Some things to think about among team members before you go on a visit.
- Clarify the goal.
- To get the prospect’s permission to discuss the funding plan
- To ask for a gift to fund the vision.
- Identify the leader to manage flow
There can be one and only one person managing the flow of the visit. Identify that person within your team then trust in that person.
No sales call or presentation ever goes as planned. Someone is going to have to make adjustments and control tempo, altitude and flow. Trust in the leader, follow the leader.
When I’m leading I will say to the other person (executive director, board member, etc), “No matter how chaotic the visit might seem at any point I will always be in control of the flow and navigating toward the goal.”
If I’m leading I’ll cue the other person along the way:
“Bill, could you talk about your experience in starting summer camps at other organizations? I would like to share with [prospect] some of your experience and the approach we’ll incorporate to start new programs.”
Note: I think it’s fine to change the leader in the middle of the visit – but the point is to know who is navigating.
I will also review the PRESENTATION FLOW before each visit as a reminder of the general flow.
- Identify key questions
It’s paramount that you clearly articulate the goal of the visit for everyone on your sales team. Remember, the goal determines what you say. I did a coaching call yesterday in which we established two objectives:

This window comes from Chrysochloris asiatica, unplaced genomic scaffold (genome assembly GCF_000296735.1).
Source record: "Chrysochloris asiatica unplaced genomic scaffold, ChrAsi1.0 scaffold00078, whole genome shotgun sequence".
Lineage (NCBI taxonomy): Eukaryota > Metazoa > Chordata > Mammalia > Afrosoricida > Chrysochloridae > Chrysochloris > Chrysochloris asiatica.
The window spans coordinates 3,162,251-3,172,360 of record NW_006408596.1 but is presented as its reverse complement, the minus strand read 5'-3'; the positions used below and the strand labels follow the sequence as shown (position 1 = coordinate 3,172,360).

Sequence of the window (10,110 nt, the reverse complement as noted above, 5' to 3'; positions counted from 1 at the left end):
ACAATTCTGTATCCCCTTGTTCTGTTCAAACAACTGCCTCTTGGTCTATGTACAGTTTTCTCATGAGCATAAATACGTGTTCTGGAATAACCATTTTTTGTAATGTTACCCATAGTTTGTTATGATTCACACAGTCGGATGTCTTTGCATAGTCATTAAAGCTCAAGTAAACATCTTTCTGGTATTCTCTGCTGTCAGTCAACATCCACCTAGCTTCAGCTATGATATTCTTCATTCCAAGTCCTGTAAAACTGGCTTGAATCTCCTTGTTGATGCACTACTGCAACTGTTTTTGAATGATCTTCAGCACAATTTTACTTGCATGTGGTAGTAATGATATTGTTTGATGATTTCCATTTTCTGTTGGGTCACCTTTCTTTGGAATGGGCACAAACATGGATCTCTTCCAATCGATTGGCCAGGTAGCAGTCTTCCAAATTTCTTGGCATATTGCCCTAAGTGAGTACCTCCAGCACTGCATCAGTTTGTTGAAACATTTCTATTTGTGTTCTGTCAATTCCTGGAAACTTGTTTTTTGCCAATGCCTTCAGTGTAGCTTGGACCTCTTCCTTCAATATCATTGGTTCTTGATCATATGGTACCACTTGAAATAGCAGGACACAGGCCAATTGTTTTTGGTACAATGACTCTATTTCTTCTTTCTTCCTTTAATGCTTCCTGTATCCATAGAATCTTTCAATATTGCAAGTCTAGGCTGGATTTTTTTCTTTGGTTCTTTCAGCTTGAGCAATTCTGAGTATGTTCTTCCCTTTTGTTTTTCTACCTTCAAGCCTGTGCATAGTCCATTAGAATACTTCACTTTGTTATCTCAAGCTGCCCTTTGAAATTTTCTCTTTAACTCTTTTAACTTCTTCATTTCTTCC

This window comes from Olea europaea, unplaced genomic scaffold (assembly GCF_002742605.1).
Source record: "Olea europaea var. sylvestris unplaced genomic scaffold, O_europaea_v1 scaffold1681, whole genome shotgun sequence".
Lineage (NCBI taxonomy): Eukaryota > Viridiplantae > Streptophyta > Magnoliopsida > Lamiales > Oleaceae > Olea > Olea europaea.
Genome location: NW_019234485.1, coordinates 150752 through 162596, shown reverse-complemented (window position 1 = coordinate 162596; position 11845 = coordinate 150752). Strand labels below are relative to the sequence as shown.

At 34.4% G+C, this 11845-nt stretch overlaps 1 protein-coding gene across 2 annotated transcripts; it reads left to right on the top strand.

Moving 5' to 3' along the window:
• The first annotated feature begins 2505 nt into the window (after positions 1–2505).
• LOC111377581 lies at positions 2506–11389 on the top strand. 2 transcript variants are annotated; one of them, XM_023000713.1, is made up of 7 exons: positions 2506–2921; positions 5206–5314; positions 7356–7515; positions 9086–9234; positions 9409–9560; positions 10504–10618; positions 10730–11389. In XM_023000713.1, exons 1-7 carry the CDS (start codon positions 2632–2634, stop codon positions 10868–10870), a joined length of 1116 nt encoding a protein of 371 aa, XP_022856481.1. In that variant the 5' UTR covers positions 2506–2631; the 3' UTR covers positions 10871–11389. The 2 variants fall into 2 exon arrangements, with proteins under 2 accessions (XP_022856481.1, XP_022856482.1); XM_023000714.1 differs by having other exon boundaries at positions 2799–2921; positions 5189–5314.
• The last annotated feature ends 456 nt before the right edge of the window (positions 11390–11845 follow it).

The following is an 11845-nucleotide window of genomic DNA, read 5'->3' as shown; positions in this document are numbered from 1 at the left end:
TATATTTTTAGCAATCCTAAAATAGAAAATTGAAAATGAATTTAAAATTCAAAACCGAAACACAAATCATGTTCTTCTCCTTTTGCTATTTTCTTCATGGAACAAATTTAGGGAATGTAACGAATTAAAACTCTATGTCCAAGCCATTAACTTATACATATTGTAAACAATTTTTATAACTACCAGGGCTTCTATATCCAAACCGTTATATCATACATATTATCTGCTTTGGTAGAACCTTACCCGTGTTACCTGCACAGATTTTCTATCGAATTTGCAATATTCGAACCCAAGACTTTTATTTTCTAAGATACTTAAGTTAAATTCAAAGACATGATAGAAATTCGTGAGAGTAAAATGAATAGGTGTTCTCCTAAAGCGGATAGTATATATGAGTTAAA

About the strategy above: The prospect visit was not set-up to be an ask so we needed to get permission to talk numbers. That could be permission to come back and talk about the funding plan on a next visit or, if the prospect were to say, “How can I help?” we need to be prepared to move on to objective 2 on this visit.
I hope the example seems simple. The key is that we didn’t just send in a team to do ‘stewardship’. Nothing worse that a visit with no goal alignment and tons of opportunity.
Actually, number three should read: REMEMBER TO LISTEN
We typically outline some key questions with the team as a way of forced listening. Tendency will always be to talk too much. We review some key questions as a way of coaching everyone about the importance of listening… of letting the prospect talk.
For a visit we strategized on Monday.
- “I know you’ve often spoke of the need to increase impact in your giving. Could you talk a little bit about what that means to you now?” — Clearly the prospect was thinking strategically – asking this question not only gets the prospect sharing information, it’s also incredibly relevant. Probably some hot buttons and land mines to avoid.
- And, if we’re not sure what to ask for, “NAME, I would love to share the funding plan if that’s okay. Before I do, could I ask you to speak to how this might fit with some of your current funding priorities?”